clock menu more-arrow no yes mobile

Filed under:

The Tape: Patriots @ Seahawks: 2nd Quarter

It hit me last Saturday: The season is almost over. And as soon as I thought it I realized how awful that is.

See, I think fans take two forms. Fans who love like Romeo:  Overwhelming infatuation, all consuming, but fickle and in need of constant approval. Fans who will jump from team to team looking for the fresh angle. Fans who will bolt when things hit the skids.

And fans who love like Rick Blaine: Bitterly loyal, fierce, steady, growing with both triumph and loss. Fans who might die before seeing their team win it all. Fans who fall more in love with their team watching it struggle to 2-11.

I'm Rick Blaine and the 2008 Seahawks never showed at that Paris train station.

Enough hugs and lollipops: The officials butchered a call to end the first quarter. The mistake may very well have cost Seattle the game.

On the last play of the first half, Matt Cassell passed to Jabar Gafney in the flat. Kelly Jennings tackled Gaffney at the New England 42 and so doing forced a fumble. Instead, the official ruled Gaffney down and time ran out before New England could attempt another snap. On replay, Gaffney is indisputably not down before the ball comes out. After the half, discussion was about whether Gaffney controlled the ball before dropping it. This is a smoke screen. Had Gaffney dropped the ball, the game clock would have been stopped and New England would have been forced to punt. But the official ruled Gaffney had caught the pass so the right call was fumble. Brian Russell recovered, but rushed for only a yard before being tackled by Gaffney. From there, it's a 58 yard field goal. That's improbable, but Seattle had all three timeouts. It's not improbable Seattle could have gained ten yards and still had time to attempt a kick. Mare is five for five from 40-49 yards and has kicked a 50 and 51 in three attempts of 50+.

When Seattle took the field to start the second half, it had a 65% chance of winning. In a game that was ultimately decided by three points, three points contingent on a successful two point conversion, this officiating mistake was game changing and maybe even outcome changing.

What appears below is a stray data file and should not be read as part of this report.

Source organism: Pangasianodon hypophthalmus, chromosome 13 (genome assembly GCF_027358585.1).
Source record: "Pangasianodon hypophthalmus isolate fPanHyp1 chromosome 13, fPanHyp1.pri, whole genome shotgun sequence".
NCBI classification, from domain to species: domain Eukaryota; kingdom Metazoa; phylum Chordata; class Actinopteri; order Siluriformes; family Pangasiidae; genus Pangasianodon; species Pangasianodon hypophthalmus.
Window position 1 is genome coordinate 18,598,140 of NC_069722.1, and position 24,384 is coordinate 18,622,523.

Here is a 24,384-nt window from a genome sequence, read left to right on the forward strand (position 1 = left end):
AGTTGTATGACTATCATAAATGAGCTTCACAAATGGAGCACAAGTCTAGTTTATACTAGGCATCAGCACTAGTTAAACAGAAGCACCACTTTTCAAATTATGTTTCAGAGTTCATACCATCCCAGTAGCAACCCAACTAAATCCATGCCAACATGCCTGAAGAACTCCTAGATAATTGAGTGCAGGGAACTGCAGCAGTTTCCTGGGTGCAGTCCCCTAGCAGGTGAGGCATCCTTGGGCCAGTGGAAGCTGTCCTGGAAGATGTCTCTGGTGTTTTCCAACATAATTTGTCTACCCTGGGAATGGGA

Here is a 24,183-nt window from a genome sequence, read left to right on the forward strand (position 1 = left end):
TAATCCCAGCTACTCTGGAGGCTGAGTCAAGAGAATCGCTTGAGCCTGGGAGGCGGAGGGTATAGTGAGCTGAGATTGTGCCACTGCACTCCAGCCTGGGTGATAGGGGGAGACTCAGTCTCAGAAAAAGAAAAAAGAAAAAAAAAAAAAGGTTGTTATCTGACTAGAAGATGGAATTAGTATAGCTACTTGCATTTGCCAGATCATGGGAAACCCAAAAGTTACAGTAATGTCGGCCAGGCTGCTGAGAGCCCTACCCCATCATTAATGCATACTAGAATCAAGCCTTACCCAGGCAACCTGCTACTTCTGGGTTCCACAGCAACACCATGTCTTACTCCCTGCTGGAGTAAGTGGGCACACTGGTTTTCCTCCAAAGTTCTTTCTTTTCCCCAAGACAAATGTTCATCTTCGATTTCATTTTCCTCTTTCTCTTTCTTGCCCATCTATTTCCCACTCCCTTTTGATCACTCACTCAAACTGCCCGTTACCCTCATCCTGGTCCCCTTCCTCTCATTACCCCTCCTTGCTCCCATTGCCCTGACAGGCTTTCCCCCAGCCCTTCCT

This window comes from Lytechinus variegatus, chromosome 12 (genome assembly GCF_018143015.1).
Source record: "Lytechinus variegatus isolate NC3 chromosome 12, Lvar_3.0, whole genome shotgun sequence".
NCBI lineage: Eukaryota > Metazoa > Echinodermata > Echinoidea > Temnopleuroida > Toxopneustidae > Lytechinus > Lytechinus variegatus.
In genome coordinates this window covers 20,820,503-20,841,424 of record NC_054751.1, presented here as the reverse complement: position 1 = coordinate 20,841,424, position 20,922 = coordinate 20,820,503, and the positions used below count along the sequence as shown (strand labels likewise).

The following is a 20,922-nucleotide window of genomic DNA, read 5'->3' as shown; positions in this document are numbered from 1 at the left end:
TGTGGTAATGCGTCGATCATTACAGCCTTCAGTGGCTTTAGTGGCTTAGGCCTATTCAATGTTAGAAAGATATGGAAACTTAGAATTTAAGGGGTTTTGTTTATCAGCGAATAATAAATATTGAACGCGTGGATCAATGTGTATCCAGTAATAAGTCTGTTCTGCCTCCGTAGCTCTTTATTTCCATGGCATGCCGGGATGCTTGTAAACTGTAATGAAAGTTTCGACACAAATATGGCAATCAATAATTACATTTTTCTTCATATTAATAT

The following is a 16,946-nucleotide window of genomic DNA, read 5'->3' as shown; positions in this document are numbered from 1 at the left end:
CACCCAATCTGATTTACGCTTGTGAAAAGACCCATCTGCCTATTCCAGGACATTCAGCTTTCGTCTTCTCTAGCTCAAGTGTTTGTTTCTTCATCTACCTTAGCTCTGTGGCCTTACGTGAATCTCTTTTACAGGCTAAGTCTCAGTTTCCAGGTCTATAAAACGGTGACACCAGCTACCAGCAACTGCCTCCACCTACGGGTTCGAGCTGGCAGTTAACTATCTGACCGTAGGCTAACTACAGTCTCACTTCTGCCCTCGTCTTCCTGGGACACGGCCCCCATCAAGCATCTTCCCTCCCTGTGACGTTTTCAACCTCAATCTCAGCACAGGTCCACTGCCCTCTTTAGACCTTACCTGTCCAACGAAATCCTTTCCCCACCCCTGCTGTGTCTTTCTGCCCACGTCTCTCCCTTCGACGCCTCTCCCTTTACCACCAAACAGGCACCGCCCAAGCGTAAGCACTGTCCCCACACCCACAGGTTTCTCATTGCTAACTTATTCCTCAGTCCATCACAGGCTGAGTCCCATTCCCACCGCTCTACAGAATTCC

Mike Holmgren's Big Gay Heart: Mike Holmgren thinks Vallos had a good game. In the second quarter alone, Vallos blew a block on a delayed blitz, snapped the ball too early causing Mansfield Wrotto to stay crouched and allow Jarvis Green untouched into the backfield, and spearheaded a three stooges tight end screen in which Vallos, Wrotto and Ray Willis each pulled to separate places, none of them between Carlson and three Patriots.

When I read Holmgren's evaluations, two questions always arise in my mind: Is it enough for a player to be assignment correct even if they don't execute their assignment well? And is Holmgren soft on players he thinks are trying hard? Maybe he's too nice to be blunt with Vallos. Whatever it is, Vallos isn't bad on every or even most snaps. On most snaps, he's ineffectual. He's bad on enough snaps to be a liability. Many of the outright mistakes come from inexperience. If Seattle sees fit to retain Vallos, those problems should resolve themselves. The ineffectualness is more troubling. That means when Vallos does do everything right, he's just good enough to not matter.

Wrut-roh: On TJ Duckett's first run of the game, following a Wrotto false start, Duckett ran into Wrotto's back as Wrotto zone-loitered in the hole. That false start did a number on Wrotto's confidence and this was his worst drive of the game (so far).

Blade Fury: Atkins was really active, cutting across and laying a shoulder after Josh Wilson sent Lamont Jordan airborne (the two forcing a fumble), coming down hard behind the line and tackling Sammy Morris after two, and, for his first sack, hand fighting Matt Light into a stick-`em-up pose before disengaging and wrapping Matt Cassell. Actually, if you take your eyes away from the misdirection (Cassell did), you can see it right here:


Exhaustion Bubble: Seattle's defense has faced 875 plays this season, the most in the NFL. The last two games, and for the first time I can think of all season, Seattle's first team defensive tackles are getting pushed off the line. I think they're exhausted. If Red Bryant doesn't return, and perhaps even if he does, Seattle's run defense may begin to crumble. The deeper Rocky Bernard and Brandon Mebane are pushed into the second level, the more likely blockers will overcome Seattle's talented, but small linebackers. And beyond them lays a moving walkway to the end zone.